By Laila Kearney
(Reuters) - Former San Diego Mayor Bob Filner, who resigned last year amid a torrent of sexual harassment allegations and was later convicted of abusing three women, said on Monday he had spent his court-ordered home confinement working to correct his behavior and regain his integrity.
Filner was sentenced to 90 days of house arrest in addition to three years of probation in December after pleading guilty to criminal charges of false imprisonment and battery involving three women.
He completed his home confinement term over the weekend, when probation officials also removed a GPS tracking bracelet he had been required to wear, San Diego County Probation Department spokeswoman Sarah Gordon said.
Filner, 71, said he had spent the period at home reflecting on his actions and asking for forgiveness, according to a statement provided to Reuters by his attorney, Jerry Coughlan.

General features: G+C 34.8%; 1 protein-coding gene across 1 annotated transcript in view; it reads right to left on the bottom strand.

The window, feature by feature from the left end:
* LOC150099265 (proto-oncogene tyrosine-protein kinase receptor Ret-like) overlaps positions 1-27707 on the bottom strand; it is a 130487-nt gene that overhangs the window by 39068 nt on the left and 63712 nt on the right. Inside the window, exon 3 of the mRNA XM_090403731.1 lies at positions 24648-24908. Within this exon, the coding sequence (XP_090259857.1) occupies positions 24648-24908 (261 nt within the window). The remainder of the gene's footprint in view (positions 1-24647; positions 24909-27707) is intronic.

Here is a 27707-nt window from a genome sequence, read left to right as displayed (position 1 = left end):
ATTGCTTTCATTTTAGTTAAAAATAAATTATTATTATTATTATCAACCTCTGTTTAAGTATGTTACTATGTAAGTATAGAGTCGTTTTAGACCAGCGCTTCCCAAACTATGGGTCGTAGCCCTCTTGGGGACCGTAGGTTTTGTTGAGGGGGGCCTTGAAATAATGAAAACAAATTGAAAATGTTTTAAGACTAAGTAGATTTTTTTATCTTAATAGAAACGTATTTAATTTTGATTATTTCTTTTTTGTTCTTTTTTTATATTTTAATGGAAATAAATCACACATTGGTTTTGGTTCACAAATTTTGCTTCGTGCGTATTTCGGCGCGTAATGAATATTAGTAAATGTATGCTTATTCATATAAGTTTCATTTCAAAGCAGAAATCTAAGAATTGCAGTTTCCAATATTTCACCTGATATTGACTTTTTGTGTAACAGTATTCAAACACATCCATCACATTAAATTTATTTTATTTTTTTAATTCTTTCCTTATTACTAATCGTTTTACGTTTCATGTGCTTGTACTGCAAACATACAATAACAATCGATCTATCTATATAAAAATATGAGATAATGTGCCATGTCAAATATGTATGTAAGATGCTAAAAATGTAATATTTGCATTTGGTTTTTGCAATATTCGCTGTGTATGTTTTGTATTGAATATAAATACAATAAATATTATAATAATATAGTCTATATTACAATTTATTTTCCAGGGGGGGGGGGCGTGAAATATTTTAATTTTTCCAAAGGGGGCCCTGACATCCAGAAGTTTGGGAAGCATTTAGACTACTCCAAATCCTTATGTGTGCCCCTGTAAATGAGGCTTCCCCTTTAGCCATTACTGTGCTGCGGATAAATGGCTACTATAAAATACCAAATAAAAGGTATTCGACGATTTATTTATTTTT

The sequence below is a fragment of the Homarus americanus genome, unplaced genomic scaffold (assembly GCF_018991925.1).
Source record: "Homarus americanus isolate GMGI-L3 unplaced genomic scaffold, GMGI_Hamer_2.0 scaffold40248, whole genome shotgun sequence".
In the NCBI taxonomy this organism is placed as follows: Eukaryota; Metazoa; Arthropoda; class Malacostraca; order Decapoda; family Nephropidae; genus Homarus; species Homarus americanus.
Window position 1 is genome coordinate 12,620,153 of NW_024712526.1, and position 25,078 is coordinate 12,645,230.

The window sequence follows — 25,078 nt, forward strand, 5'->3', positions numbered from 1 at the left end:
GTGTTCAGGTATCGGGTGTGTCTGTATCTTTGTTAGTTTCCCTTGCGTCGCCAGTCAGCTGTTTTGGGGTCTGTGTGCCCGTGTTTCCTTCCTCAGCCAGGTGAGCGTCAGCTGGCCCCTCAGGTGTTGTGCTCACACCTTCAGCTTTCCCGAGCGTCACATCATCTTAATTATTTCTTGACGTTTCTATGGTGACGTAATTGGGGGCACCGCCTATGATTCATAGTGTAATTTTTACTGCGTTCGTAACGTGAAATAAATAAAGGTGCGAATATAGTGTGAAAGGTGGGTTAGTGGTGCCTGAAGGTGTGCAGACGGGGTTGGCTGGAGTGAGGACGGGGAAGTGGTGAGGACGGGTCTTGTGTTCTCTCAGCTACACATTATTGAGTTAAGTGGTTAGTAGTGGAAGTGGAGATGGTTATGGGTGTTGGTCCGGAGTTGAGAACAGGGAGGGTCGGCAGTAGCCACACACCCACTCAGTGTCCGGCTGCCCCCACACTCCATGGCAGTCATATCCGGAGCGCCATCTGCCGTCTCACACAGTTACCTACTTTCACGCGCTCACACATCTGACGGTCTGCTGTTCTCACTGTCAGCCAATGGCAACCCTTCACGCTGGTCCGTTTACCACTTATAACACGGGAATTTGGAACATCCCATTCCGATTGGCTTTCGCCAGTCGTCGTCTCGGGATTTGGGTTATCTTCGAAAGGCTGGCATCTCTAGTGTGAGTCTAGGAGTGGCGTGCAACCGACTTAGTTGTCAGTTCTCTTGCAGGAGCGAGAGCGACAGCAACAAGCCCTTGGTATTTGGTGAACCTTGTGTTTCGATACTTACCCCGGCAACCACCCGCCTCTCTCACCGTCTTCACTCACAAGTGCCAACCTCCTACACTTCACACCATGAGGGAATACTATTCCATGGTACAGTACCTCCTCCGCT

"While under house arrest for the past 90 days, I have been working hard to understand the reasons that led me here, to do whatever is necessary to correct my behavior, to become a healthier, more balanced person and to think through what a man in my position could do to earn forgiveness and regain my integrity," the statement said.
Filner resigned in disgrace in August after nearly 20 women, starting with his then-press secretary, publicly accused him of making unwanted advances and other inappropriate behavior during his brief tenure at the helm of California's second largest city.
Filner, a former U.S. congressman who in 2012 became the first Democrat elected mayor of San Diego in two decades, apologized to "those that I have hurt" and thanked those who believed that he would "emerge from this dark and difficult period in my life as a better human being."
He resigned in August 2013 after the accusations of unwanted sexual advances and other inappropriate behavior that included putting one woman in a headlock and kissing or groping two others.
Filner said he planned to focus on his mental and physical health and on his family and private life now that his term was over, and would not be providing interviews to the press. If he violates his probation, he would face up to six months in jail.
The city of San Diego settled a $250,000 lawsuit brought by the first of Filner's accusers, former aide Irene McCormack Jackson, earlier this year.
(Editing by Cynthia Johnston and Jonathan Oatis)